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  • Slides and Samples for My TechEd / Microsoft BI Conference Talks

    - by plitwin
    I posted the slides and samples for my talks I delivered in New Orleans on June 8th at Microsoft TechEd and Business Intelligence Conference. They can be downloaded from Paul Litwin's Conference Downloads. #1 Creating Report Subscriptions with SQL Server 2008 Reporting Services at 8 AM on Tuesday. Room 241In this session, learn how to set up standard and data-driven subscriptions using Report Manager. We discuss creating file-share, email, and null subscriptions; and how to deal with potential issues with parameters and security. We also demonstrate a sophisticated Microsoft ASP.NET-based application that creates subscriptions by calling the SSRS Web Services API.  #2 ASP.NET MVC for Web Forms Programmers at 3:15 PM Tuesday. Room 391Are you comfortable creating ASP.NET Web Form applications but even a little curious about what all the fuss is about MVC and test-driven development? In this session, Web Form junkie Paul Litwin takes a critical look at the world of ASP.NET MVC, but not from any expert point of view. Instead, Paul shares his experience as a Web Form developer who decided to take a closer look at this radical new approach to ASP.NET development. Come hear what Paul learned and if he plans to employ ASP.NET MVC in his future ASP.NET applications.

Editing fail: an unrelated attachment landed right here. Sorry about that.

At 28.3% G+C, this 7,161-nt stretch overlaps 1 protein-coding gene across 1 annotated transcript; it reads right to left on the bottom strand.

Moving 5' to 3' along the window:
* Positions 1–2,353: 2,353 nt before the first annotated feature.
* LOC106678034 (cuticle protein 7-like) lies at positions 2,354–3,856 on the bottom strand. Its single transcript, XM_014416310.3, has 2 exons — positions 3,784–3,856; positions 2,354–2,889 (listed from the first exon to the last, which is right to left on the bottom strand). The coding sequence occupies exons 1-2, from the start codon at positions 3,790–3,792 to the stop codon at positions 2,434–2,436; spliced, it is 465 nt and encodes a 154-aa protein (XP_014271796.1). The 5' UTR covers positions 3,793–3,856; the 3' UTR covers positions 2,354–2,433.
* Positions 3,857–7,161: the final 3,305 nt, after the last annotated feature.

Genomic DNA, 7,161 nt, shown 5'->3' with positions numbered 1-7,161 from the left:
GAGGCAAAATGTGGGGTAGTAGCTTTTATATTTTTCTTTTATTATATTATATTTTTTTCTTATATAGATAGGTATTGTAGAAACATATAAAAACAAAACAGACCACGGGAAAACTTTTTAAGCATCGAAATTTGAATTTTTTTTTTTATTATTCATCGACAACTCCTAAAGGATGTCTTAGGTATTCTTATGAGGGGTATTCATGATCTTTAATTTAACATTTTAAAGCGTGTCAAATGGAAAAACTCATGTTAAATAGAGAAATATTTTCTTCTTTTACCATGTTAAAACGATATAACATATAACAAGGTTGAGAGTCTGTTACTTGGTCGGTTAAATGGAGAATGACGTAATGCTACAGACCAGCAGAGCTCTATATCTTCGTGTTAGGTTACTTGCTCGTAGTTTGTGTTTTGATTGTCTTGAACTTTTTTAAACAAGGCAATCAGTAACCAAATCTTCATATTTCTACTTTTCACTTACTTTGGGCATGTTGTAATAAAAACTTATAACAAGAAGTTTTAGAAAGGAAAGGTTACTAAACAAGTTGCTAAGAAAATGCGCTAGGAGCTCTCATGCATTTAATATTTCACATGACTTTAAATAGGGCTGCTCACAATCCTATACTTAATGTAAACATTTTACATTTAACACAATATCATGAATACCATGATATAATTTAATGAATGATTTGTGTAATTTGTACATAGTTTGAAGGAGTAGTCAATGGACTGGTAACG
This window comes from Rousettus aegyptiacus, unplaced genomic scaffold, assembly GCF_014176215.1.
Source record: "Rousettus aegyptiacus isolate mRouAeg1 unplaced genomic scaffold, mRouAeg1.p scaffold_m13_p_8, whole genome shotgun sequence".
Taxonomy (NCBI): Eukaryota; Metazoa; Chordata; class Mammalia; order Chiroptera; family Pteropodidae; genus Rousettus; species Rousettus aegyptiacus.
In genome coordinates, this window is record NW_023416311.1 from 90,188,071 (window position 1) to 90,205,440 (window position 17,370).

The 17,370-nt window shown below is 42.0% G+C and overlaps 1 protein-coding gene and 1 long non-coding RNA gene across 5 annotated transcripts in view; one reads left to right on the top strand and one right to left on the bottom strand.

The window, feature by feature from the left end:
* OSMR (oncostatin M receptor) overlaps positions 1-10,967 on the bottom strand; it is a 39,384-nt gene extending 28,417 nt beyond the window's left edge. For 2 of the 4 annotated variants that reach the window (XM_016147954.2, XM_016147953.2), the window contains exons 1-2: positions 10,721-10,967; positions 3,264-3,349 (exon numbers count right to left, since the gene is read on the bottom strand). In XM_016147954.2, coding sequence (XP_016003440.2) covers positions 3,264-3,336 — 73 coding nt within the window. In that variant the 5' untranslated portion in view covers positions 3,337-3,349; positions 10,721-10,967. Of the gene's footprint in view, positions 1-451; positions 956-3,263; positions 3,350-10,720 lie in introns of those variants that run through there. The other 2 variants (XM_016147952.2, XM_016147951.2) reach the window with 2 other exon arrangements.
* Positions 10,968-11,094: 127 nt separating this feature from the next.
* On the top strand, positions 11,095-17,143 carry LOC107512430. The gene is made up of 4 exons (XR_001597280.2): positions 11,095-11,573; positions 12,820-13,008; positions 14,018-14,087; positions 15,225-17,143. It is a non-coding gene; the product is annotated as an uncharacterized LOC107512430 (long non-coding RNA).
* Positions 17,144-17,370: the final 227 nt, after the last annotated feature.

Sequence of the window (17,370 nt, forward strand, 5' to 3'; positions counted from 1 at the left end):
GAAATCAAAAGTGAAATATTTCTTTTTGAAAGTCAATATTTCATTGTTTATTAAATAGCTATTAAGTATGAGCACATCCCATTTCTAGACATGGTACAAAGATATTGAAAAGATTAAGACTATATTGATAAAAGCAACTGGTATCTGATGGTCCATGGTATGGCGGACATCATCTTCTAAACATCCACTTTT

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  • Visual Studio 2013, ASP.NET MVC 5 Scaffolded Controls, and Bootstrap

    - by plitwin